Martin Beckman was introduced to bluegrass music by Louis Osteen, the older brother of his friend Al Osteen. Louis took the two younger men to hear their first live show, a concert by Bill Monroe at Whispering Pines, Georgia. Beckman would go on to learn the guitar and mandolin. Al Osteen took up the banjo, and together the two young men would play with many musicians in and around Upcountry South Carolina, including Louis Osteen, Larry Jeﬀerson, Van Helms, Lance Leroy, Charlie Moore, and Bill Napier. At a festival in Mountain Rest, South Carolina, Beckman and Osteen met Curtis Blackwell, and they and several friends became Curtis Blackwell and the Dixie Bluegrass Boys.
When the Six Flags Over Georgia theme park opened, Beckman and Osteen played there in the summer of 1968 and formed a group that became known as the Lick Skillets Ramblers, named after an area in Northeast Georgia. The band consisted of Al Osteen (banjo), Frank Greathouse (mandolin), Al McCanless (fiddle), Tom Glenn, Greg Berryman (bass) and Beckman on guitar. Several members went on to form the North Carolina’s “New Deal String Band.”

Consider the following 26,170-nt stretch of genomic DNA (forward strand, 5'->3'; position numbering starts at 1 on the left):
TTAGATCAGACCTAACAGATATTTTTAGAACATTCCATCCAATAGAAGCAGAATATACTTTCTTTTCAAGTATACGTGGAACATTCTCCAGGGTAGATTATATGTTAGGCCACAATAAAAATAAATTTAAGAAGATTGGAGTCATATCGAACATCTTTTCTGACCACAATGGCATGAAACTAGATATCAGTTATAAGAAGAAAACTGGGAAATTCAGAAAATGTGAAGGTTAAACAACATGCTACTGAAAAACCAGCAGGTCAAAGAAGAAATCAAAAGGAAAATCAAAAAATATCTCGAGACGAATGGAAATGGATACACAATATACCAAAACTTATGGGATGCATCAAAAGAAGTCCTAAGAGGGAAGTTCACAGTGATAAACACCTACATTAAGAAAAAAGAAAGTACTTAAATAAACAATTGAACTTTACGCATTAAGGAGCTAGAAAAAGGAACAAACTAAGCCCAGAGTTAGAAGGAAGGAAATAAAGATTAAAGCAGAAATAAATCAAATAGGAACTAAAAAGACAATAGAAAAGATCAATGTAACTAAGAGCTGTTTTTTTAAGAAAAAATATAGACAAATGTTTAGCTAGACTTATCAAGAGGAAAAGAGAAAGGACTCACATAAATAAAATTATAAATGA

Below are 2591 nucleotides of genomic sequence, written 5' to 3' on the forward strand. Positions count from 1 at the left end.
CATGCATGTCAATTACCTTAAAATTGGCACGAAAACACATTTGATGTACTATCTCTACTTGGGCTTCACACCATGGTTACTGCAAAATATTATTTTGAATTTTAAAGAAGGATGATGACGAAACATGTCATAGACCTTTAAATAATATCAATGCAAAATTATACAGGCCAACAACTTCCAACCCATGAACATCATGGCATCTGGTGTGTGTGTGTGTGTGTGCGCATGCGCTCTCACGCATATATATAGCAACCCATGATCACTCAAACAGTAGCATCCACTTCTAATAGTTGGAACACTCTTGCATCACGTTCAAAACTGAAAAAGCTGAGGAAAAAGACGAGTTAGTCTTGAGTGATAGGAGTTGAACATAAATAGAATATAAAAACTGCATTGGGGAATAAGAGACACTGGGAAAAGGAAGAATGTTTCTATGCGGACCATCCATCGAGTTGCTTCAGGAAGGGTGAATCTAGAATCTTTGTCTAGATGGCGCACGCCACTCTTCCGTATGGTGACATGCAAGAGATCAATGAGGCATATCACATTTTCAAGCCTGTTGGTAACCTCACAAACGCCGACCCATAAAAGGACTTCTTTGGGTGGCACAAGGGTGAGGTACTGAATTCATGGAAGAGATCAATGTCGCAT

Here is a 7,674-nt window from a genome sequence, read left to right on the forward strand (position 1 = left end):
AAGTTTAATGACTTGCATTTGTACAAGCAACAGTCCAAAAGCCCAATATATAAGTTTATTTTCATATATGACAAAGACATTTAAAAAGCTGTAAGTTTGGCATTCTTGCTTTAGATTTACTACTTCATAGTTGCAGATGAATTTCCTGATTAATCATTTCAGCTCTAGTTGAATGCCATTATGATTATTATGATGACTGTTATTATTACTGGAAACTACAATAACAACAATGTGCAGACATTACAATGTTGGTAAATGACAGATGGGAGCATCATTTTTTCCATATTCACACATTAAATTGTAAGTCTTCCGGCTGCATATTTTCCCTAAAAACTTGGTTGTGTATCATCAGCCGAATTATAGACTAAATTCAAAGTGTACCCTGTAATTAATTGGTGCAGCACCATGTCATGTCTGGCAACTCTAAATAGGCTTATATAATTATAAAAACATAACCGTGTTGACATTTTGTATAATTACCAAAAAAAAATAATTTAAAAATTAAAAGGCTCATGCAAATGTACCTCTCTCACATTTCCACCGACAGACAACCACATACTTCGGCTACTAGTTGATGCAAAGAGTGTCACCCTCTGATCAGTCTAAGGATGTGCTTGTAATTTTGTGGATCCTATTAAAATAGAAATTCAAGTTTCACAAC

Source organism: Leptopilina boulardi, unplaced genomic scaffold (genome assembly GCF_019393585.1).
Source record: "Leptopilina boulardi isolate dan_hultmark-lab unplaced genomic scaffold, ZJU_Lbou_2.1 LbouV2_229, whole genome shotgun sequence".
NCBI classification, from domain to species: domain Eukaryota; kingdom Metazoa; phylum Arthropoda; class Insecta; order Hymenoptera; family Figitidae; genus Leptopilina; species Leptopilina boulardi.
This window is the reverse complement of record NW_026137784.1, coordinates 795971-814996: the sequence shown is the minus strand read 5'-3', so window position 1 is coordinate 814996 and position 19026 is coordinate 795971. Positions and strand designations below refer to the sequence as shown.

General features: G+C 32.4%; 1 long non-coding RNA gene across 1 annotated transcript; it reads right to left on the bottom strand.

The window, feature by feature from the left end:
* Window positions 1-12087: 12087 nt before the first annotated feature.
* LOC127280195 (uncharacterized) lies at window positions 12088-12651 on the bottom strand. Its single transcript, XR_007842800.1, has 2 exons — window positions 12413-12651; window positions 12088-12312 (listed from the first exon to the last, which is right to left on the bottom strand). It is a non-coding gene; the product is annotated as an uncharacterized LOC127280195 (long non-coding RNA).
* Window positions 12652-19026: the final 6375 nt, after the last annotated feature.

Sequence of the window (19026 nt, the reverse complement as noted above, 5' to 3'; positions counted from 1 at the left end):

The group played there until Beckman was drafted at the end of the summer of 1968 and headed off to Vietnam. During a 20-year career of military service, Beckman remained actively involved in music, and while stationed in Germany played in two bands, Kulawee and Stringville. He returned to the Carolinas in 1988.
A resident of Asheville, Beckman plays music with many area friends and bands. He has been involved in the preservation and evolution of the jam founded by the late Nelia Hyatt. His dedication both to music and community is also reflected in his work with the Young Appalachian Musicians (YAM) program in Pickens, South Carolina, and with the YAM Ambassadors Council.